Government plans to sell alcohol at Fuvahmulah city hotel, claims Adhaalath

The government has declared two areas of Fuvahmulah uninhabited islands for airport and tourism development in order to allow the sale of alcohol at a city hotel, yet to be opened on the island, the religiously conservative Adhaalath party has alleged.

President Mohamed Nasheed signed decrees on Friday declaring the “Bilhifeyshi” and “Thoon’du” areas of Fuvahmulah – two strips on opposite ends of the island – as uninhabited islands to be utilised for tourism purposes.

At a press conference yesterday, Sheikh Mohamed Shaheem Ali Saeed, Adhaalath Party spokesperson, said that the decrees were part of a “Satanic plot” to sidestep legal prohibitions to selling alcohol in inhabited islands.

“We are not opposed at all to building a city hotel for the development of Fuvahmulah,” he said. “But you don’t have to sell alcohol at every city hotel. Adhaalath party sees the declaration of uninhabited islands within Fuvahmulah as an absurd move, as an act of madness.”

The decision was “disrespectful” in light of the public’s opposition to the sale of alcohol in inhabited islands, Shaheem continued, referring to a large demonstration in February 2010 that forced the government to withdraw controversial new regulations that would have allowed sale of alcohol to non-Muslims from city hotels.

Fuvahmulah“If the government wants us to let them hear the voice of the people again, we are ready to do it,” Shaheem said, calling on citizens of Fuvahmulah and the public to “raise your voices against this decision by the government.”

President’s Press Secretary Mohamed Zuhair however dismissed Adhaalath’s allegations today as intended to “seek political recognition and cast the government in a bad light.”

Zuhair said the Adhaalath’s claims were “very insincere” as the party did not make any inquiries, request a meeting with the President to express concerns or “even sent a letter to relevant authorities before giving a press conference and making these claims in the media.”

The remarks by Adhaalath leaders were “regrettable,” Zuhair added, as the party remains a coalition partner of the ruling Maldivian Democratic Party (MDP) and its senior members included the Minister and State Minister for Islamic Affairs.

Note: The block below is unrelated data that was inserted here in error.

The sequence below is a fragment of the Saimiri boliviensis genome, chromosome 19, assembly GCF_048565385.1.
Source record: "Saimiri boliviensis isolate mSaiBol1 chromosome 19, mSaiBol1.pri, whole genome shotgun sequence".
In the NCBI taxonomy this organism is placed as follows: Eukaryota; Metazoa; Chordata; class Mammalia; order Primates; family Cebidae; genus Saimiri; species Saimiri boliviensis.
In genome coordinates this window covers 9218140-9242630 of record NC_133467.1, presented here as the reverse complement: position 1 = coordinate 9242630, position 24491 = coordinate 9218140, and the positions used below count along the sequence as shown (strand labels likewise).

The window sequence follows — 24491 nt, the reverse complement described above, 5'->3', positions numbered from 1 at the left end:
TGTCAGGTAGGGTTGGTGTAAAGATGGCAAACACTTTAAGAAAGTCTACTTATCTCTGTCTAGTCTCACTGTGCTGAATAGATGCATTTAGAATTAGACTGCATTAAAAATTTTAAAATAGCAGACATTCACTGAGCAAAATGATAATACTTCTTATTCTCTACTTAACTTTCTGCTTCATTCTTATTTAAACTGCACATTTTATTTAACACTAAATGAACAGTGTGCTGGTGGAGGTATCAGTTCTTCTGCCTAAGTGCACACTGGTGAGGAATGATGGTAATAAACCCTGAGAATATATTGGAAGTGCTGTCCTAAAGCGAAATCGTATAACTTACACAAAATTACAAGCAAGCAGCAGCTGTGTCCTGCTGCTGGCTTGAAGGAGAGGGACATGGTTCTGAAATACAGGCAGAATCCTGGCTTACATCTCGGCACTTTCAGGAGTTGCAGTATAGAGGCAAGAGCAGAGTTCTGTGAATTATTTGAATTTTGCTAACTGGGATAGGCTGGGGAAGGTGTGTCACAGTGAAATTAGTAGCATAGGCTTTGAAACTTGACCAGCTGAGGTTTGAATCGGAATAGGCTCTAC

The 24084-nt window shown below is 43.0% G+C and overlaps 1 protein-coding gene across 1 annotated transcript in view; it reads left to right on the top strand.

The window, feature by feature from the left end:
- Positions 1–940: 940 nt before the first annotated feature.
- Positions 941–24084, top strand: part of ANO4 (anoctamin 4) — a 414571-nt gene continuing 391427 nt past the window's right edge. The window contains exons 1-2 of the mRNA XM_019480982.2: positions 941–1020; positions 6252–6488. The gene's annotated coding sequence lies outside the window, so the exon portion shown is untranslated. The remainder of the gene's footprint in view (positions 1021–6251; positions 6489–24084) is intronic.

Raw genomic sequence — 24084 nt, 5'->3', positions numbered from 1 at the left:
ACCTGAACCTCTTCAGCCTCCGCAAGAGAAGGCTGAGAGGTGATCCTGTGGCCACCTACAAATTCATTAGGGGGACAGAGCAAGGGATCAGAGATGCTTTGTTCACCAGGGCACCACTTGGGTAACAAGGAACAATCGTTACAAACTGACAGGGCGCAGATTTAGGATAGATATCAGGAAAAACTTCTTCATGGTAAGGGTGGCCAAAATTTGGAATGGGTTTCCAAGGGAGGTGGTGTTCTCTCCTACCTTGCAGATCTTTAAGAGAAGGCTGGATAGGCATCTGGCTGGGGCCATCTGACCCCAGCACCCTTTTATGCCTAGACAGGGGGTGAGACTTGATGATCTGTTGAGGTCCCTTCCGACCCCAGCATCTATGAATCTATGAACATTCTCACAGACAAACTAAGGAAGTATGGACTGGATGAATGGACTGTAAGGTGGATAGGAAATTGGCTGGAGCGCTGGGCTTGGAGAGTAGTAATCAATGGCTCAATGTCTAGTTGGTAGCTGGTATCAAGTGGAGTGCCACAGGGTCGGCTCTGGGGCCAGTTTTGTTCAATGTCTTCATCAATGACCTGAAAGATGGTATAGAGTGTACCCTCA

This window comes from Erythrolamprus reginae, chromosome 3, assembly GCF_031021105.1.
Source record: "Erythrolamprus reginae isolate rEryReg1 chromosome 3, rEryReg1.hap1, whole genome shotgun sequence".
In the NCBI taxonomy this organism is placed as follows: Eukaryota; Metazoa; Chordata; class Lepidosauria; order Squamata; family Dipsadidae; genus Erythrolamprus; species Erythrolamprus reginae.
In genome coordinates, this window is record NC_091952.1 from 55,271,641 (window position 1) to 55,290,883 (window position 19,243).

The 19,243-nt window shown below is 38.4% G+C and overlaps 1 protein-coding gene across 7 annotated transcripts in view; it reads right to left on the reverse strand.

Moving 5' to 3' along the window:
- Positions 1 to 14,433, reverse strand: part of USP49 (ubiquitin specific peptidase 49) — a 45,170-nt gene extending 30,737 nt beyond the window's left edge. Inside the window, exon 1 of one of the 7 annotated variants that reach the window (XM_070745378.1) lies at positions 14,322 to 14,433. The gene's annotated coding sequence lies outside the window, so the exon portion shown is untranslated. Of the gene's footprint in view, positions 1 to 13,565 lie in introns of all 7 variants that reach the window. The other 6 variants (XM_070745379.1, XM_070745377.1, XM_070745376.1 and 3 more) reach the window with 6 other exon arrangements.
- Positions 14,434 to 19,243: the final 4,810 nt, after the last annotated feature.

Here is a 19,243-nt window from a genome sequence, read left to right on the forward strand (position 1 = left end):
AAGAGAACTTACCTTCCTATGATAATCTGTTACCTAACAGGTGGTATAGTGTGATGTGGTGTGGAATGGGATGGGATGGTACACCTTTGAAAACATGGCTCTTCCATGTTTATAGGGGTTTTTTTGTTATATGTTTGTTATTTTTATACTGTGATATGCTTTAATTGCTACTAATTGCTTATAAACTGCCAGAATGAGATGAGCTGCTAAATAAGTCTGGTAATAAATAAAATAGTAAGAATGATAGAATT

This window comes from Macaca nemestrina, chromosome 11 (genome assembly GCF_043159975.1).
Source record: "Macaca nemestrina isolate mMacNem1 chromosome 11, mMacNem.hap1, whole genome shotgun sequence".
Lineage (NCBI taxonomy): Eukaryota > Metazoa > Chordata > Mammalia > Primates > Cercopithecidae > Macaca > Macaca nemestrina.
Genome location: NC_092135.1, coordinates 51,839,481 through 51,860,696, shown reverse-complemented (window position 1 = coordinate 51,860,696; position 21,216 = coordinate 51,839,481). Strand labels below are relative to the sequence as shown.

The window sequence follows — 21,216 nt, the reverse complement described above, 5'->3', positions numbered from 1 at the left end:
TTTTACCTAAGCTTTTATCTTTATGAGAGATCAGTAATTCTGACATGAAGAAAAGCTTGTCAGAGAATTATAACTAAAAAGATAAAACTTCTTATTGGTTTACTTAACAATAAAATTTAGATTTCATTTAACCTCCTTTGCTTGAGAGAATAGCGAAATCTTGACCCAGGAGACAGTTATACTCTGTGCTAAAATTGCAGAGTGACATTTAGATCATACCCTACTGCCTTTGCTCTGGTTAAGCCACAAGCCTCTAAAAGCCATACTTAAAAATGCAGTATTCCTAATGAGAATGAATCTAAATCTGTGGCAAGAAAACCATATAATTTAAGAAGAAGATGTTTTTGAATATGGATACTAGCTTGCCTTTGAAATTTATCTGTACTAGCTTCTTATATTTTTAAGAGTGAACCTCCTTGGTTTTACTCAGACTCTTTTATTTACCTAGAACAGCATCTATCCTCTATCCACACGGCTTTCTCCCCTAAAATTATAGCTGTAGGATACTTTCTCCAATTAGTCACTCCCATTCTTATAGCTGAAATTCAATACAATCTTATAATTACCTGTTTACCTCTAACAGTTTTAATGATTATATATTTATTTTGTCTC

Meanwhile at yesterday’s press conference, Adhaalath Party Vice President Dr Mauroof Hussein claimed President Nasheed “pressured” Fuvahmulah councillors to approve a resolution for developing the city hotel.

Dr Mauroof argued that the President’s decree set a disturbing precedent: “Tomorrow they can announce that President Nasheed has decreed the inner walls of Holiday Inn [now Trader’s Hotel] is an uninhabited island. Or the plot west of the army headquarters is an uninhabited island and demolish the Islamic Centre to build a bar there,” he said.

The government was pursuing an agenda to “spread irreligious activities” in the Maldives, Dr Mauroof warned.

Economies of scale

Speaking at a function in Fuvahmulah on Friday, President Nasheed expressed confidence that the construction of an airport in the island would be completed by November 10.

Nasheed said that the government understood the people’s longstanding desire for an airport but insisted that the investment should be sustainable.

In addition to operating costs, said Nasheed, about Rf500,000 would have to be spent “on interest [payments] alone.”

“It is not clear to me that we can recover this money with about 30 people flying to Fuvahmulah from Male’ every week,” he explained. “With development, especially national development, we have to consider that every project has to be sustainable, well-rounded and feasible.”

In order to ensure financial sustainability for the airport, he continued, the government intends to build a tourist hotel in Fuvahmulah in collaboration with a business partner.

“We don’t want to criticise, meddle and try to profit [from the hotel] in Male’,” he said. “When the facilities are used for your development, the whole population of the Maldives will benefit from it. A number of things that can be done to ensure feasibility of the airport can be seen in the environment of Fuvahmulah, in its natural resources.”

President Nasheed said the decision to declare the two areas non-inhabited was made following deliberations by the cabinet and consultation with Fuvahmulah councillors.